Estate planning is not only for the rich, for those whose assets exceed the estate tax threshold. Almost everybody can benefit from some amount of estate planning. The simple reason is that, without specifying your wishes for your property, guardians for your children, your health care goals, and other basic matters, somebody else will decide for you, whether a state law, or a judge or a family member. What other people decide for you in these matters is probably not going to be what you want. Better to specify your wishes when you are able to do so.
A will, obviously, is an important estate planning document. In your will, you can name guardians for any minor children; an executor for your estate; and which beneficiaries receive which assets. Another important estate planning approach is the living trust.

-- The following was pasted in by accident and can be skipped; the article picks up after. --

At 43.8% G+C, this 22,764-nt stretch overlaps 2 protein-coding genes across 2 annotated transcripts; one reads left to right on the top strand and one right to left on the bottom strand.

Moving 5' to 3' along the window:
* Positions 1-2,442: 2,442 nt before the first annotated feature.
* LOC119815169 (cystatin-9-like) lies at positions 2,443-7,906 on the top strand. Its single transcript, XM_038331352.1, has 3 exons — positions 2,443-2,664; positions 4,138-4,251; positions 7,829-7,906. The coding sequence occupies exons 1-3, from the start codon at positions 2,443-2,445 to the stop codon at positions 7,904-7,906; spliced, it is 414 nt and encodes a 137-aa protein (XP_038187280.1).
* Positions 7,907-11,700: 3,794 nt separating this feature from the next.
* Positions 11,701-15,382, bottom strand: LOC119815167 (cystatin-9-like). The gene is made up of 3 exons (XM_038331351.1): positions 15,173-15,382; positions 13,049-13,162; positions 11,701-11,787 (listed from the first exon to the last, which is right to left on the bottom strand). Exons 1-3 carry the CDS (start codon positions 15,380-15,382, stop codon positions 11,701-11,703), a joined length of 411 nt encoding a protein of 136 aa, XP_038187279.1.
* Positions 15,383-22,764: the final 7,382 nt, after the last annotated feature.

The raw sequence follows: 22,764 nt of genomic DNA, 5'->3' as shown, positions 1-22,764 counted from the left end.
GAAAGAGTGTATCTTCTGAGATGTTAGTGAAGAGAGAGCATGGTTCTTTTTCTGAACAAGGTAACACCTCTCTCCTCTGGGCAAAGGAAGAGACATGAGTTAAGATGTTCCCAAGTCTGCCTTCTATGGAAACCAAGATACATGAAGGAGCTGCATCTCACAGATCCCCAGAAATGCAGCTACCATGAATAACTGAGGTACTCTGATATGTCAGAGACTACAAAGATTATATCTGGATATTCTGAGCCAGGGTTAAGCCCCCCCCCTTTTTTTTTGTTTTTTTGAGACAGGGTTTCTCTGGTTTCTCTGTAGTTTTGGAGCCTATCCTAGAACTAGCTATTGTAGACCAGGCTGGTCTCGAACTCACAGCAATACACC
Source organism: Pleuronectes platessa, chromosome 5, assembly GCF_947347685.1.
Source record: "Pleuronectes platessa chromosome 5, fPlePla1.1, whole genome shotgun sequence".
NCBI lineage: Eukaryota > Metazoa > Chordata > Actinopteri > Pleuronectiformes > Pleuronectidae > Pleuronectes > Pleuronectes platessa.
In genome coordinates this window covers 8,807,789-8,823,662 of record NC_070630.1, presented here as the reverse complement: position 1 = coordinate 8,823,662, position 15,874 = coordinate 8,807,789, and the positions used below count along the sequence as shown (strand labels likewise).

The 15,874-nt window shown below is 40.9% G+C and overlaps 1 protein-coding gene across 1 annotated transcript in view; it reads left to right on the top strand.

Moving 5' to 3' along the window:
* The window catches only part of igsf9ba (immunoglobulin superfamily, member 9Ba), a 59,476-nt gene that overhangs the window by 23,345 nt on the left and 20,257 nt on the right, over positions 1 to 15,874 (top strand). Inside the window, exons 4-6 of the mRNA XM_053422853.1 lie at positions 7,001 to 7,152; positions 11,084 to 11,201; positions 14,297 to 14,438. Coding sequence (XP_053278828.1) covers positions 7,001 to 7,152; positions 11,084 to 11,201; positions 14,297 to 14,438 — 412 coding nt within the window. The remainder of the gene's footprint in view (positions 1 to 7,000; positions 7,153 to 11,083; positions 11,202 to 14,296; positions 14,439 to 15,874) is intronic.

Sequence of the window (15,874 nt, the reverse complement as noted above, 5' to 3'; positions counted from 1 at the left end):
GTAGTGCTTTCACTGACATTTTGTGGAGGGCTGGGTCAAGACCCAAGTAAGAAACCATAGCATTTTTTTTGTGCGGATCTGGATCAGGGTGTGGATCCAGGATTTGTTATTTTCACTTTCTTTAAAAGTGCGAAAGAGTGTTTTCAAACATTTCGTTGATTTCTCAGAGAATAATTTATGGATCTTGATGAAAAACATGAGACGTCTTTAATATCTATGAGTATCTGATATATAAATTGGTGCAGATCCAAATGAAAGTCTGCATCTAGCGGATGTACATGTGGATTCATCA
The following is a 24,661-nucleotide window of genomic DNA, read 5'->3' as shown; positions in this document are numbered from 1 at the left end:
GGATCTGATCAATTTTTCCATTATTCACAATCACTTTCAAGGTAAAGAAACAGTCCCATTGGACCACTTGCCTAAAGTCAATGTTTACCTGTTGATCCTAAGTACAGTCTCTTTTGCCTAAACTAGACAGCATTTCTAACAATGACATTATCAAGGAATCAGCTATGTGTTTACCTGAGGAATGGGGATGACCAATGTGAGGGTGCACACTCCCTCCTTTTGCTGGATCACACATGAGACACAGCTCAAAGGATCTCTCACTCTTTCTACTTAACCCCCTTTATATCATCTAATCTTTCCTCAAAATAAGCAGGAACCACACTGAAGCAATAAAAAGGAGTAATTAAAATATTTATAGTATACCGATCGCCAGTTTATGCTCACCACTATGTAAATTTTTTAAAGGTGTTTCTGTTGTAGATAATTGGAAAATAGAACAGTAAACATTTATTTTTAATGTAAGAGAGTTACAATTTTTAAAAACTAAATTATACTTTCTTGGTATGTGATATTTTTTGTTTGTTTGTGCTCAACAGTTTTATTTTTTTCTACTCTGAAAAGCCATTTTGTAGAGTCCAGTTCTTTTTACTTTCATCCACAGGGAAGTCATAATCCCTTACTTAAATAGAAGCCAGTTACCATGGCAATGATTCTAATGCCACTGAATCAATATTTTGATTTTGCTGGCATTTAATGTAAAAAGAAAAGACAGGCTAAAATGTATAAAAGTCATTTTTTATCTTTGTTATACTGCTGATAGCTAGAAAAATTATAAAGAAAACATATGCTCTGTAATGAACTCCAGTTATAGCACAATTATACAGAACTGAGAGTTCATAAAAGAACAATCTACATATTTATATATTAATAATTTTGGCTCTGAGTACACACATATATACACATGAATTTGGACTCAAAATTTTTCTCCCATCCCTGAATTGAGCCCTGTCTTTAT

A living trust is an arrangement in which a trustee is given legal title to your assets for the benefit of one or more beneficiaries. Living trusts can help you avoid probate and can function as a means of long-term management of property., but they cannot reduce estate taxes. This is because they are revocable, meaning the terms of the trust can be changed any time.
You can be the trustee of your own living trust, or you can designate your attorney, a CPA, an adult child, a financial institution, or a trusted friend. The decision of a trustee will be unique for everyone.
In a future post, we’ll take a brief look at some of the tax implications of living trusts, as well as some of the limitations of wills and trusts in general.
Source: MarketWatch, “Estate planning for the rest of us,” Bill Bischoff, May 21, 2013.